Just me and my computer.
That's not to say I never went out. I saw a couple of friends at their homes, and I made it to the shops every so often, always accompanied. I even made it to church. But gatherings of people, or parties? No way. I got halfway through a family birthday dinner at a local pizza place, and had to walk away before I broke down.
I blame my anxiety disorder for most of this. Apparently, I am so easily stressed, that when surrounded by people, I can easily descend into a panic attack. I shake, while my heart races, my head gets dizzy and I begin to hyperventilate. While I am not ashamed of my bipolar disorder, it is much harder for me to admit to my anxiety. I know it is triggered by irrational fears, and that bothers me. If only I had valid reasons for this panic! But as it is, I find myself sweating and shaking when confronted by such small things as groups of people and telephone calls.
Because I am bothered by my anxiety, I usually work hard to conceal it. The amount of panic attacks I've weathered in a bathroom stall, all the while trying to pretend to everyone else that I'm fine, is staggering. I'm also pretty good at working out where and when one might occur, so I avoid those occasions. No big parties where I don't know most of the people. No phone calls without a pad of paper where I can organise my thoughts. I know I will never be able to see my favourite bands in concert, as I would never be able to face the crowds and noise.
Sometimes I feel like I've become far too old for my age. I feel like an old woman, struggling to function in a world that is too fast and too noisy for her to take in without pain. I hate that feeling. Therefore, for the last two months, I have simply avoided every uncertain situation.
So when the idea of going to the local DoJ gathering popped into my head, I didn't initially think it a good idea at all. An hour of singing in a room packed full of large families, followed by an afternoon tea in a crowded tearoom? I knew what it was like, as years ago I used to attend regularly. And what about the people? Would they welcome me back? I stopped going abruptly, two and a half years ago. Would they remember me? Would they care? I didn't know.
For some reason though, I found myself wanting to go. I talked it over with Graham. Though he was worried about how it would play out, he willingly agreed to accompany me. I was still in contact with one family who attended regularly, so I rang them and checked to see if they would be there.
And, somehow, I found myself walking into the venue yesterday afternoon. Uncertainty started to well up inside me, and I slowly realised I was shaking. I walked past people, and recognised who they were. Two and a half years, and I still remembered all their names. Awkwardly, I tried to smile and wave, while uncertainty distilled into panic. I shouldn't have come. What had I been thinking?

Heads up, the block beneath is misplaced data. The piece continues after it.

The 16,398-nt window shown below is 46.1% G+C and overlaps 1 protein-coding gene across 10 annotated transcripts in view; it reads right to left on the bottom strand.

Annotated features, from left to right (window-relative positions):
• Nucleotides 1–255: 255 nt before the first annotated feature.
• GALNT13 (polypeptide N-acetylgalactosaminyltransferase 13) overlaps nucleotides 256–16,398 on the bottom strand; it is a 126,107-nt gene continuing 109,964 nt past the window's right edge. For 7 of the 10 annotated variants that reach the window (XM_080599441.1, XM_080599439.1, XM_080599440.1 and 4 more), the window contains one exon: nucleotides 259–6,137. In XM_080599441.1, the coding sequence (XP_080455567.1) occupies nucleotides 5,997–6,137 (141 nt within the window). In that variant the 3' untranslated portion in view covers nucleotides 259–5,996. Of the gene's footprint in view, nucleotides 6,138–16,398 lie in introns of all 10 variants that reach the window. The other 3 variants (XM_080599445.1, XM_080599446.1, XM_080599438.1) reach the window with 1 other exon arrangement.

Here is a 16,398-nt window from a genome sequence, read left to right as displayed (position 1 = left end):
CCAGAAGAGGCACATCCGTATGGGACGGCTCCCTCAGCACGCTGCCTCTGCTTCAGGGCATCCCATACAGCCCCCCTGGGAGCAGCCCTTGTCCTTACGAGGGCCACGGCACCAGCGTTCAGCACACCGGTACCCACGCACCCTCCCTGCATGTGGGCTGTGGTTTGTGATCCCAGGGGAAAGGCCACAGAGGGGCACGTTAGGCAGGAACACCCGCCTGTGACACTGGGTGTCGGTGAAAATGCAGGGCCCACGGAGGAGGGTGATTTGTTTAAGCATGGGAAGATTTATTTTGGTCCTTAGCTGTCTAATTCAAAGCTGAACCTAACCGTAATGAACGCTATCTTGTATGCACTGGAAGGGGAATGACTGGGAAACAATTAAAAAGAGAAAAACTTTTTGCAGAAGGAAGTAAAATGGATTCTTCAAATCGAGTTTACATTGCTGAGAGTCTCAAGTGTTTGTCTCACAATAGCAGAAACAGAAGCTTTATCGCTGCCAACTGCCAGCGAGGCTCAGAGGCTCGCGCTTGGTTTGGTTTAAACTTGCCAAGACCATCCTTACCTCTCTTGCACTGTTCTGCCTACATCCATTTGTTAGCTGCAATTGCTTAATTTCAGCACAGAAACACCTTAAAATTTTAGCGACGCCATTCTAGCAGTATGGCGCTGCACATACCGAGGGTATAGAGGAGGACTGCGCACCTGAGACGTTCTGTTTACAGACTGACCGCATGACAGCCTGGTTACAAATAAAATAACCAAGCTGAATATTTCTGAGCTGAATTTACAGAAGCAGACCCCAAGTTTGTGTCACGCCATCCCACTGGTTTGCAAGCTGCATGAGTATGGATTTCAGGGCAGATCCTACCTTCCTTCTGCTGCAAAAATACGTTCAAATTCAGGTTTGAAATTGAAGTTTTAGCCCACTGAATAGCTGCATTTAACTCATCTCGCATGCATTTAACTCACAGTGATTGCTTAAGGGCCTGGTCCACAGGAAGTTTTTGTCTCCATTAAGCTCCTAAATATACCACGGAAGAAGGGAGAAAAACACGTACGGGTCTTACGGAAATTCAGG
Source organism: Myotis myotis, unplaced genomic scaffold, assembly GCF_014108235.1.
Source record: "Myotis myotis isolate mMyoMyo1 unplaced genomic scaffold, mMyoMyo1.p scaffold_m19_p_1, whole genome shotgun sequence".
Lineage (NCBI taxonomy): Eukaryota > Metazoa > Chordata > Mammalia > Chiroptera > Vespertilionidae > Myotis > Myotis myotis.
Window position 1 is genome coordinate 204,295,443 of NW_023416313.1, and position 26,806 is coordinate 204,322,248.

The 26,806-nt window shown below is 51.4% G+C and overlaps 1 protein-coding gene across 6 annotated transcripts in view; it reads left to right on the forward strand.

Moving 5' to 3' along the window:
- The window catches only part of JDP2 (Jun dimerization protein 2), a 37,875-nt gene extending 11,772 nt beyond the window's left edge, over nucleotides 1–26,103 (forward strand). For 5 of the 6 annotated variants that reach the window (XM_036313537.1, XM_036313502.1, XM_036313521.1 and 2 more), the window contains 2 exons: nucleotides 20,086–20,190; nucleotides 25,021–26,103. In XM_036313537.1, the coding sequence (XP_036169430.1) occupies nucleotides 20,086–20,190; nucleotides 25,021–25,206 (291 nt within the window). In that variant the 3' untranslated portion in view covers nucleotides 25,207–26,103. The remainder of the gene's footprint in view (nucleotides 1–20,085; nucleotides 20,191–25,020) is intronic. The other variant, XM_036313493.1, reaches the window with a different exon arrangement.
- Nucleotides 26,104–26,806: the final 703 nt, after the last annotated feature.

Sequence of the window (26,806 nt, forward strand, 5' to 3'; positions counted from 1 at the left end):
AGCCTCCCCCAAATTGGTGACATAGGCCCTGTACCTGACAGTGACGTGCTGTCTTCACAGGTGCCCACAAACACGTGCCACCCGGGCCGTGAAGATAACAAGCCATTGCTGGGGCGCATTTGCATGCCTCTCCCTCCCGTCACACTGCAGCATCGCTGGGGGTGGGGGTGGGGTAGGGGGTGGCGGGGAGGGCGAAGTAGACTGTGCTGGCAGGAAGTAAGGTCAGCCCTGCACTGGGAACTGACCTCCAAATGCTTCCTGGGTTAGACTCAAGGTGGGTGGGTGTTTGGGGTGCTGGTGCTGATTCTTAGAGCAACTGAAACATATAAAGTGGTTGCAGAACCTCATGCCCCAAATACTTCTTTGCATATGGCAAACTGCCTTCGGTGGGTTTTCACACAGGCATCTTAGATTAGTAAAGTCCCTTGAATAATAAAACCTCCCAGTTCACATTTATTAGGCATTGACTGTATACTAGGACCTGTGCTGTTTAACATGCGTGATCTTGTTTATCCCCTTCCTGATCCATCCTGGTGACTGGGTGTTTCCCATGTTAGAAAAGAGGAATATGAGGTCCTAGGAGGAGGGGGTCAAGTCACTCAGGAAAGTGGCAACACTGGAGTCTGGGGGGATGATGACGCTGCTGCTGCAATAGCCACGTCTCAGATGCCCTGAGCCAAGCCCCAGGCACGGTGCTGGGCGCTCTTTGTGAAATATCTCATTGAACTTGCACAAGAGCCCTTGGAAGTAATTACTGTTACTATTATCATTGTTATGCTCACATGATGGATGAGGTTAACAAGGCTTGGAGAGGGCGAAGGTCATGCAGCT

Heads turned to see who had arrived, focusing on me... and smiles appeared. I found myself surrounded by people, all smiling, all asking how I was, and all seemingly pleased I was there. Eventually, we made our way into the auditorium, where I could take a much-needed seat. For all that I'd just had the best possible welcome, I found myself trembling, I think partly from relief.
I'd only planned to stay for part of the afternoon, and strategically exit before everyone began afternoon tea... but I found I was enjoying myself. It was nice to hear everyone singing praise songs, even nicer that I was surrounded by my friend's family. I even began to relax a little. And I was able to introduce, with great pride, my husband to all these people who had never met him. I felt as if, while I had left the gatherings two years ago broken and mentally sick, I was able to return stronger and far happier.
The last thing we did that afternoon before leaving was to speak to an old friend who we hadn't seen for a long time. As we said goodbye, he said he would be looking forward to seeing us next week. And you know what? Though I might not always be able to make it, I think I will go back. I felt so good, reconnecting with old friends, knowing that to do so I had beaten down my anxiety and won - that is awesome.
I am housebound today. But maybe I can begin to work towards controlling my anxiety. And then there will be no more need to hide at home in fear.